It’s common to think of tobacco smoke as a threat to lung health, but the reality is, the effect tobacco has on cardiovascular health is just as dangerous. Cardiovascular diseases (CVD) kill more people than any other cause of death worldwide and tobacco is the second leading cause.

tobacco use doesn’t just affect the person who smokes, it affects those around them through secondhand smoke exposure. Secondhand smoke is a combination of a burning cigarette and exhaled smoke. This smoke contains more than 7,000 chemicals, hundreds of them being toxic including 70 known to cause cancer. There is no risk-free level of exposure; since the 1964 Surgeon General’s Report, 2.5 million adults have died from breathing secondhand smoke. Close to 900,000 non-smokers die from breathing secondhand smoke each year.

The belief that e-cigarettes are safe  is not true. The secondhand aerosol emitted from e-cigarettes contains nicotine, ultrafine particle concentration higher than in conventional cigarettes and low levels of toxins known to cause cancer. These particles can constrict arteries triggering a heart attack.

The best way our community can prevent stroke and heart disease caused by secondhand smoke is by creating Tobacco Free Environments.

In 2005, the Montana legislature passed the Clean Indoor Air Act, which protects Montana citizens from secondhand smoke in public places. Smoke free laws like this have shown to decrease heart attack instances by 19%. Tobacco free environments, like the Clean Indoor Air Act are a proven method to help adults quit tobacco use, and to prevent youth from starting.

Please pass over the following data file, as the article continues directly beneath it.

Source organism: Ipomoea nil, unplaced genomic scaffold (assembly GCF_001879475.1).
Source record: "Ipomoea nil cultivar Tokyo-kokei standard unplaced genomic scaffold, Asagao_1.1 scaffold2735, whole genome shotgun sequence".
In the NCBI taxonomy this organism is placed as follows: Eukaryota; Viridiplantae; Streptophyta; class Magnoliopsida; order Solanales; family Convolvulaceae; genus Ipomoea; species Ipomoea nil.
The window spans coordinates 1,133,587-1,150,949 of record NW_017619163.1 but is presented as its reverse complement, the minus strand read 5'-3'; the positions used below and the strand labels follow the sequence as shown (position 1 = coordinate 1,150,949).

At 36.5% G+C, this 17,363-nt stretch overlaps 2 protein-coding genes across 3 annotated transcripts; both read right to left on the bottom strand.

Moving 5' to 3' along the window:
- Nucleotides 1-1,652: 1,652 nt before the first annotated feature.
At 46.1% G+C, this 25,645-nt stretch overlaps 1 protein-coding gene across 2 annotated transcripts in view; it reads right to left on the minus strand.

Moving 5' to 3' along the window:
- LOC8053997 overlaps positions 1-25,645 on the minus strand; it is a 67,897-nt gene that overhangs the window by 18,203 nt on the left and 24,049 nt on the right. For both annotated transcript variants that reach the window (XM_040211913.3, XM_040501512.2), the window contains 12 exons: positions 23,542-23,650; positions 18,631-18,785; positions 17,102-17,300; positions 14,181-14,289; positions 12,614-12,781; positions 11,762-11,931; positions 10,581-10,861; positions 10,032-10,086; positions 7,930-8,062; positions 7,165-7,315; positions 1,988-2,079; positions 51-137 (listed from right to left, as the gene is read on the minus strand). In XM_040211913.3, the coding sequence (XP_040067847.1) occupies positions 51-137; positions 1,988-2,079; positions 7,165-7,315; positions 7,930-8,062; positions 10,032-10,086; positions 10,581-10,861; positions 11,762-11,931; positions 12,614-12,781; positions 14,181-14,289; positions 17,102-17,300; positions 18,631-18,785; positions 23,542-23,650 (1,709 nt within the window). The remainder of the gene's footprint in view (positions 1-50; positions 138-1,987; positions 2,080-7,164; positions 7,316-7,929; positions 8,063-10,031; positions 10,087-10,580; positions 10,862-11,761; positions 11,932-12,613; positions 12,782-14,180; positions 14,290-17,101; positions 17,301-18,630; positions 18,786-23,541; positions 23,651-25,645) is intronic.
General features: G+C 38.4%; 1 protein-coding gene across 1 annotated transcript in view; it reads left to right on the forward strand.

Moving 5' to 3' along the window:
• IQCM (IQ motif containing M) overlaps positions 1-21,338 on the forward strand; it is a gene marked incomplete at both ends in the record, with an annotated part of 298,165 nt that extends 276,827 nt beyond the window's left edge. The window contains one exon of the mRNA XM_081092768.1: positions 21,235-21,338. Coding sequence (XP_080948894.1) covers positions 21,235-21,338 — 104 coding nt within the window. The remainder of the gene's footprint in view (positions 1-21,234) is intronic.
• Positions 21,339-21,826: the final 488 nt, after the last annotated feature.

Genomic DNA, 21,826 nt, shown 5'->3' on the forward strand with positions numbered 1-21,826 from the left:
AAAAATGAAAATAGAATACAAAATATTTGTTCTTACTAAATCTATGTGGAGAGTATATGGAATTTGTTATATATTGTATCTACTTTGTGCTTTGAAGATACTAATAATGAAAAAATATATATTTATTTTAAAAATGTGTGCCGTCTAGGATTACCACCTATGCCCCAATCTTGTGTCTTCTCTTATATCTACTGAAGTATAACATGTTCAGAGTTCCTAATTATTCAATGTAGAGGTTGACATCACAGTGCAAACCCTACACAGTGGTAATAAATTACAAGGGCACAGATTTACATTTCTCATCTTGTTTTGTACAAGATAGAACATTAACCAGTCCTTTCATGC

What else can be done to eliminate exposure to secondhand smoke and e-cigarette aerosol?

  • Landlords can pass Smokefree Housing policies in multi-unit housing.
  • Business owners can hang signs asking people who smoke to move a minimum of 30 feet from windows and entrances so drifting smoke does not enter the building.
  • Communities can expand tobacco free environments to places such as parks, downtown shopping areas, or other public places. Communities can strengthen protections of clean indoor air laws by including e-cigarettes in these policies.

If you’re interested in helping to keep our air clean and smokefree, we can help! The Montana Tobacco Use Prevention Program provides free signage and model policy language. We can also provide resources and other educational materials for landlords, tenants, and the public.  Contact jen.macfarlane@gallatin.mt.gov. For help quitting, visit www.quitnowmontana.com or call 1(800)QUIT-NOW.

Today is World No Tobacco Day, a time to make strides in ending tobacco use. Please join us.